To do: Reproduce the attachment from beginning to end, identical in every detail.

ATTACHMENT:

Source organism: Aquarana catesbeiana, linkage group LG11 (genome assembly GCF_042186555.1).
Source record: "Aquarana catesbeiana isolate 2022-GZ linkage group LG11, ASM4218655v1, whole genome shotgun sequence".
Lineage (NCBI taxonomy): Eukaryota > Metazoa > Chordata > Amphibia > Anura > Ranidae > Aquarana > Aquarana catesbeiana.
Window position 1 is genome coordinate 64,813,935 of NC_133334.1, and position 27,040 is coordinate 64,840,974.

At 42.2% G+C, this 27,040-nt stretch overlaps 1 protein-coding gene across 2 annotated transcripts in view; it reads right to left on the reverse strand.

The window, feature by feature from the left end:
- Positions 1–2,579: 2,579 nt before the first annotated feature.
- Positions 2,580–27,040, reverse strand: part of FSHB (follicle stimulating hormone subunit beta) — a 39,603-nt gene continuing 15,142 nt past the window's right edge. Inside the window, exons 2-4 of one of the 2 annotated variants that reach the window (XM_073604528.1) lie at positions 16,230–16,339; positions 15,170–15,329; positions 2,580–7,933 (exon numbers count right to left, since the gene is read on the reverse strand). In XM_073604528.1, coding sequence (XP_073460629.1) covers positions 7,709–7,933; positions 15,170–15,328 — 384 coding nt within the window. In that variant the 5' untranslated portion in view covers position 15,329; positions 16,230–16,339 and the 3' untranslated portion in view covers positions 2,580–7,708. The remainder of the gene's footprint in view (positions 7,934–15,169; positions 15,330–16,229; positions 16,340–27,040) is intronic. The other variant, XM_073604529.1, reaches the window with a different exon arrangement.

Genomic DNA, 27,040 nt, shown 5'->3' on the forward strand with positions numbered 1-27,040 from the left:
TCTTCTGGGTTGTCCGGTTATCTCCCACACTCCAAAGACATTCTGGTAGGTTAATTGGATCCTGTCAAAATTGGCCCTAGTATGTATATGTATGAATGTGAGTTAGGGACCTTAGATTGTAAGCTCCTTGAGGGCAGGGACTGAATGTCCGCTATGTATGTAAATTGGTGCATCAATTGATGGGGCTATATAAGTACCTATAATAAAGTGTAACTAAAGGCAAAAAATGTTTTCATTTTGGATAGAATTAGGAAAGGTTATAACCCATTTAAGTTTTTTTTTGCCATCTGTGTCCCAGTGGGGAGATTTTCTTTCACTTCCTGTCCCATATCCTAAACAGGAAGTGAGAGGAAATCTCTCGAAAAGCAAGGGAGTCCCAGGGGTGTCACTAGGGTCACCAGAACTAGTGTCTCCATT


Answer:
Source organism: Aquarana catesbeiana, linkage group LG11 (genome assembly GCF_042186555.1).
Source record: "Aquarana catesbeiana isolate 2022-GZ linkage group LG11, ASM4218655v1, whole genome shotgun sequence".
Lineage (NCBI taxonomy): Eukaryota > Metazoa > Chordata > Amphibia > Anura > Ranidae > Aquarana > Aquarana catesbeiana.
Window position 1 is genome coordinate 64,813,935 of NC_133334.1, and position 27,040 is coordinate 64,840,974.

At 42.2% G+C, this 27,040-nt stretch overlaps 1 protein-coding gene across 2 annotated transcripts in view; it reads right to left on the reverse strand.

The window, feature by feature from the left end:
- Positions 1–2,579: 2,579 nt before the first annotated feature.
- Positions 2,580–27,040, reverse strand: part of FSHB (follicle stimulating hormone subunit beta) — a 39,603-nt gene continuing 15,142 nt past the window's right edge. Inside the window, exons 2-4 of one of the 2 annotated variants that reach the window (XM_073604528.1) lie at positions 16,230–16,339; positions 15,170–15,329; positions 2,580–7,933 (exon numbers count right to left, since the gene is read on the reverse strand). In XM_073604528.1, coding sequence (XP_073460629.1) covers positions 7,709–7,933; positions 15,170–15,328 — 384 coding nt within the window. In that variant the 5' untranslated portion in view covers position 15,329; positions 16,230–16,339 and the 3' untranslated portion in view covers positions 2,580–7,708. The remainder of the gene's footprint in view (positions 7,934–15,169; positions 15,330–16,229; positions 16,340–27,040) is intronic. The other variant, XM_073604529.1, reaches the window with a different exon arrangement.

Genomic DNA, 27,040 nt, shown 5'->3' on the forward strand with positions numbered 1-27,040 from the left:
TCTTCTGGGTTGTCCGGTTATCTCCCACACTCCAAAGACATTCTGGTAGGTTAATTGGATCCTGTCAAAATTGGCCCTAGTATGTATATGTATGAATGTGAGTTAGGGACCTTAGATTGTAAGCTCCTTGAGGGCAGGGACTGAATGTCCGCTATGTATGTAAATTGGTGCATCAATTGATGGGGCTATATAAGTACCTATAATAAAGTGTAACTAAAGGCAAAAAATGTTTTCATTTTGGATAGAATTAGGAAAGGTTATAACCCATTTAAGTTTTTTTTTGCCATCTGTGTCCCAGTGGGGAGATTTTCTTTCACTTCCTGTCCCATATCCTAAACAGGAAGTGAGAGGAAATCTCTCGAAAAGCAAGGGAGTCCCAGGGGTGTCACTAGGGTCACCAGAACTAGTGTCTCCATT